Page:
FRS7 and FRS12 redundantly regulate growth and flowering

Diurnal hypocotyl growth is a rhythmic process controlled by light and the circadian clock6,12. Considering the potential functions of FRS proteins as photomorphogenic regulators and the differential accumulation of FRS7 and FRS12 under different light:dark regimes, we inquired if hypocotyl growth was compromised in frs7-1, frs12-1 and frs7-1;frs12-1 mutants in parallel to lines ectopically overexpressing FRS7 or FRS12 growing under different photoperiods. No significant differences with Col-0 wt seedlings were observed either for frs7-1, frs12-1, frs7-1;frs12-1 mutants or overexpression lines under LD growth (Fig. 2a). In contrast, single frs7-1 and double frs7-1;frs12-1 mutants presented increased hypocotyl elongation in SD compared to Col-0 wt seedlings (Fig. 2a,b). Conversely, SD-grown lines ectopically overexpressing FRS7 or FRS12 displayed significantly reduced hypocotyls. To further support the coordinated function of FRS7 and FRS12, we generated a second frs7;frs12 double mutant (CRISPR #3–11) using clustered, regularly interspaced short palindromic repeats (CRISPR)–CRISPR-associated 9 (Cas9) genome editing (Supplementary Fig. 3a–f). T3 plants homo-allelic for out-of-frame mutations at both loci were analysed for hypocotyl elongation, which indicated that, as the frs7-1;frs12-1 mutant, this line presented increased hypocotyl elongation specifically under SD growth (Supplementary Fig. 3g). Taken together, these results account for the coordinated functions of FRS7 and FRS12 to repress hypocotyl growth in a photoperiodic-dependent manner.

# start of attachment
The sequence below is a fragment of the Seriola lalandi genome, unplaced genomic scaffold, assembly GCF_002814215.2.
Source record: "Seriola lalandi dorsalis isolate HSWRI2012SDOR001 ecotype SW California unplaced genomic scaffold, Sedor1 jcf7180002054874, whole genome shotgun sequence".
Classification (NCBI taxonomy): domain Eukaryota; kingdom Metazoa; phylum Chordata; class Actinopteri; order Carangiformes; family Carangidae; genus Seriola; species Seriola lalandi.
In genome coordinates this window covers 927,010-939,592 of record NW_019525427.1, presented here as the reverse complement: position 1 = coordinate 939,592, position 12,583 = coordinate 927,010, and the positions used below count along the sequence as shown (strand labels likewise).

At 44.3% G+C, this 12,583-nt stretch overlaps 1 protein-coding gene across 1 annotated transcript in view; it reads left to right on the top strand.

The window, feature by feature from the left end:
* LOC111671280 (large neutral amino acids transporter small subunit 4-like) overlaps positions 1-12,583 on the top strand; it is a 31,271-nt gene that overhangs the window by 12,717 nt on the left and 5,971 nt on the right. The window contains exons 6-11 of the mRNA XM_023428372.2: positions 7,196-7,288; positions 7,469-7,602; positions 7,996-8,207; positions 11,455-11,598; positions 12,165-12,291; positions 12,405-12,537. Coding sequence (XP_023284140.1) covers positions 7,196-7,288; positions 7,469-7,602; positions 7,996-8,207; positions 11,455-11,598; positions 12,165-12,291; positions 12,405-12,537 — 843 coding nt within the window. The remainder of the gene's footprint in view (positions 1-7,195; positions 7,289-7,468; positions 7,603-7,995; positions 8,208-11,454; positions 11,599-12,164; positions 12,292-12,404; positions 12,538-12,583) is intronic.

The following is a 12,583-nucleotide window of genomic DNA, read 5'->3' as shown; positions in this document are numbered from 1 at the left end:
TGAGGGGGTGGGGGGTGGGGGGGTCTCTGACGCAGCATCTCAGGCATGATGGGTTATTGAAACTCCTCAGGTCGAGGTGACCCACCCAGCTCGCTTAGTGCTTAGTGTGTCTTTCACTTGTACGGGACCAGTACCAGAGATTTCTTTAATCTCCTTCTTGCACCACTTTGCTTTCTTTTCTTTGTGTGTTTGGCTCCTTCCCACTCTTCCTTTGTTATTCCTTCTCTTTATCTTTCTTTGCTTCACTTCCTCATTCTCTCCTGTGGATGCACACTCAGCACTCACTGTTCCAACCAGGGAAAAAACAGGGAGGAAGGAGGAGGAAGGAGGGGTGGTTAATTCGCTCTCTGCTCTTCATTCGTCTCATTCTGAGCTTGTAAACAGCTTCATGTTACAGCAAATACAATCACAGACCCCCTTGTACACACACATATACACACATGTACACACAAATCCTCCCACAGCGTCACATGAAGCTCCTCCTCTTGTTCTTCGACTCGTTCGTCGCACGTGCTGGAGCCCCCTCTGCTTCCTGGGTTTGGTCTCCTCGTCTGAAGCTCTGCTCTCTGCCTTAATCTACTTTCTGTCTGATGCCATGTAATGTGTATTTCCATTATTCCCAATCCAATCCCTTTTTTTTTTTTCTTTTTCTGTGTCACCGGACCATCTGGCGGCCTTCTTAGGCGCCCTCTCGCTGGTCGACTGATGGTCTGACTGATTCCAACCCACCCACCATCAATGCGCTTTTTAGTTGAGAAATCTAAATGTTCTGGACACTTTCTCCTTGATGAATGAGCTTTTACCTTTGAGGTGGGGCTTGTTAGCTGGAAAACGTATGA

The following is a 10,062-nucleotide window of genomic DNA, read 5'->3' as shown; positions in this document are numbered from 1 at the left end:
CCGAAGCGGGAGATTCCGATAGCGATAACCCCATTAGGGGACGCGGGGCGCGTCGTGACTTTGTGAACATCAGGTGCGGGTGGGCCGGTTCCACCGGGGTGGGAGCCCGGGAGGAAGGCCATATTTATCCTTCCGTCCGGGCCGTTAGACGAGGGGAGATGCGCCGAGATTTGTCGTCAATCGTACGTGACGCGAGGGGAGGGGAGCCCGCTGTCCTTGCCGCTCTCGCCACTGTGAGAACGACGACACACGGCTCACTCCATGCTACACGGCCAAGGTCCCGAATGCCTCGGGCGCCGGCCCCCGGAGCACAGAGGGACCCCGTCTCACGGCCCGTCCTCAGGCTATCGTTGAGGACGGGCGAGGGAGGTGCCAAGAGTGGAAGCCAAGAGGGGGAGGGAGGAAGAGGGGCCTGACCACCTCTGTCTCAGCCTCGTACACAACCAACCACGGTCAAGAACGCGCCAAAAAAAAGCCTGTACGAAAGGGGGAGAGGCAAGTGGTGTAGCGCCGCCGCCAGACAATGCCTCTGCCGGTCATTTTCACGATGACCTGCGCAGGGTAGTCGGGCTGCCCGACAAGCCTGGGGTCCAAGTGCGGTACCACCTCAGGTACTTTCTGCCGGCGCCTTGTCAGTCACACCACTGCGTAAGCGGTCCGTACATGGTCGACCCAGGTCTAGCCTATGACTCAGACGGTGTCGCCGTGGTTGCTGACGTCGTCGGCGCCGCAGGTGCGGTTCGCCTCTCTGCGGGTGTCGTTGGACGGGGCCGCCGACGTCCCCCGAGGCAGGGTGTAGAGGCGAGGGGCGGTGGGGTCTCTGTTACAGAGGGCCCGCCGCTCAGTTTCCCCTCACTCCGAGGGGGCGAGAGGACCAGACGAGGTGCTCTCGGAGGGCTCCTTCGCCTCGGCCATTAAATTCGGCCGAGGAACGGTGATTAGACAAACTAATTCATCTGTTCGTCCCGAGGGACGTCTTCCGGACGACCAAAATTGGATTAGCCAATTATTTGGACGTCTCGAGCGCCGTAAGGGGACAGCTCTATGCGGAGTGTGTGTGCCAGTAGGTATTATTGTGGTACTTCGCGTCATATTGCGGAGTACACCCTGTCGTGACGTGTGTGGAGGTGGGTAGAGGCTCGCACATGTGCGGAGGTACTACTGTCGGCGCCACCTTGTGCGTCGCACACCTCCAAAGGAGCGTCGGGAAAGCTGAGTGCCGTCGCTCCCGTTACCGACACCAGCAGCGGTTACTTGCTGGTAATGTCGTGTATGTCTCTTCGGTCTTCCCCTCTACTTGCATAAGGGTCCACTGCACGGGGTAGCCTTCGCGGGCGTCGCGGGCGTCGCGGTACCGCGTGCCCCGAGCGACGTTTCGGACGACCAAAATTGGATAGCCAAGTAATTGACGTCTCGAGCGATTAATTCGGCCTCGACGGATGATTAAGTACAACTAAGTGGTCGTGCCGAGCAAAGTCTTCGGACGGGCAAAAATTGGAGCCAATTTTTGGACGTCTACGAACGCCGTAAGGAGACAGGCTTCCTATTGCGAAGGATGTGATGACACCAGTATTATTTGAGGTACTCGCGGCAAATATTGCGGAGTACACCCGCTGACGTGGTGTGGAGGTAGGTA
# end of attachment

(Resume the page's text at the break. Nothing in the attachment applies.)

Figure 2: FRS7 and FRS12 repress hypocotyl growth in a photoperiodic-dependent manner.
Figure 2